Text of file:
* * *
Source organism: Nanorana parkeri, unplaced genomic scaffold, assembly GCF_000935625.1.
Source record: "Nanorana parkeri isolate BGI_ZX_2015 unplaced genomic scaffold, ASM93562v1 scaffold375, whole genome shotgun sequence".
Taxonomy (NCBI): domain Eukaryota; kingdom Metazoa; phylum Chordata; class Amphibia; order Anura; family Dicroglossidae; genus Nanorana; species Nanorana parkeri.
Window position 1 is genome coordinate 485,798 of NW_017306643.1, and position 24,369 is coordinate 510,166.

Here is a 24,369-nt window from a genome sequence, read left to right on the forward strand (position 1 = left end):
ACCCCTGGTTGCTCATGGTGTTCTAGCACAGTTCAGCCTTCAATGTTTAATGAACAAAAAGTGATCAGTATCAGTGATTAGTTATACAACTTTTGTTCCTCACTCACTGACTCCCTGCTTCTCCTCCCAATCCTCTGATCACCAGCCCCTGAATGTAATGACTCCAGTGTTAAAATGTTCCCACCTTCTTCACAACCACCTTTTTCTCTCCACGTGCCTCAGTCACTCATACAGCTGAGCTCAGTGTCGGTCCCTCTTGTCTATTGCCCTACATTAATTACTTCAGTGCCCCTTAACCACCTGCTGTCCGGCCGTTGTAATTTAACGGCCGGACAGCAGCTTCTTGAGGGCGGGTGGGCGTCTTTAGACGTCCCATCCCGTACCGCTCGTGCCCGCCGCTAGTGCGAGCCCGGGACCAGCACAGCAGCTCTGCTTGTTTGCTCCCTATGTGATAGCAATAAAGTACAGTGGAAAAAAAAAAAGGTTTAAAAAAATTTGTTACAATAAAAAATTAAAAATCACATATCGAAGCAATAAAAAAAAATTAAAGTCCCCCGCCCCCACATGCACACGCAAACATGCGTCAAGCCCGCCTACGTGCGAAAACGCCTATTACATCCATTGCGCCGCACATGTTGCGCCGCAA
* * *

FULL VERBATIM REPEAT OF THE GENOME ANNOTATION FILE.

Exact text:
Source organism: Nanorana parkeri, unplaced genomic scaffold, assembly GCF_000935625.1.
Source record: "Nanorana parkeri isolate BGI_ZX_2015 unplaced genomic scaffold, ASM93562v1 scaffold375, whole genome shotgun sequence".
Taxonomy (NCBI): domain Eukaryota; kingdom Metazoa; phylum Chordata; class Amphibia; order Anura; family Dicroglossidae; genus Nanorana; species Nanorana parkeri.
Window position 1 is genome coordinate 485,798 of NW_017306643.1, and position 24,369 is coordinate 510,166.

Here is a 24,369-nt window from a genome sequence, read left to right on the forward strand (position 1 = left end):
ACCCCTGGTTGCTCATGGTGTTCTAGCACAGTTCAGCCTTCAATGTTTAATGAACAAAAAGTGATCAGTATCAGTGATTAGTTATACAACTTTTGTTCCTCACTCACTGACTCCCTGCTTCTCCTCCCAATCCTCTGATCACCAGCCCCTGAATGTAATGACTCCAGTGTTAAAATGTTCCCACCTTCTTCACAACCACCTTTTTCTCTCCACGTGCCTCAGTCACTCATACAGCTGAGCTCAGTGTCGGTCCCTCTTGTCTATTGCCCTACATTAATTACTTCAGTGCCCCTTAACCACCTGCTGTCCGGCCGTTGTAATTTAACGGCCGGACAGCAGCTTCTTGAGGGCGGGTGGGCGTCTTTAGACGTCCCATCCCGTACCGCTCGTGCCCGCCGCTAGTGCGAGCCCGGGACCAGCACAGCAGCTCTGCTTGTTTGCTCCCTATGTGATAGCAATAAAGTACAGTGGAAAAAAAAAAAGGTTTAAAAAAATTTGTTACAATAAAAAATTAAAAATCACATATCGAAGCAATAAAAAAAAATTAAAGTCCCCCGCCCCCACATGCACACGCAAACATGCGTCAAGCCCGCCTACGTGCGAAAACGCCTATTACATCCATTGCGCCGCACATGTTGCGCCGCAA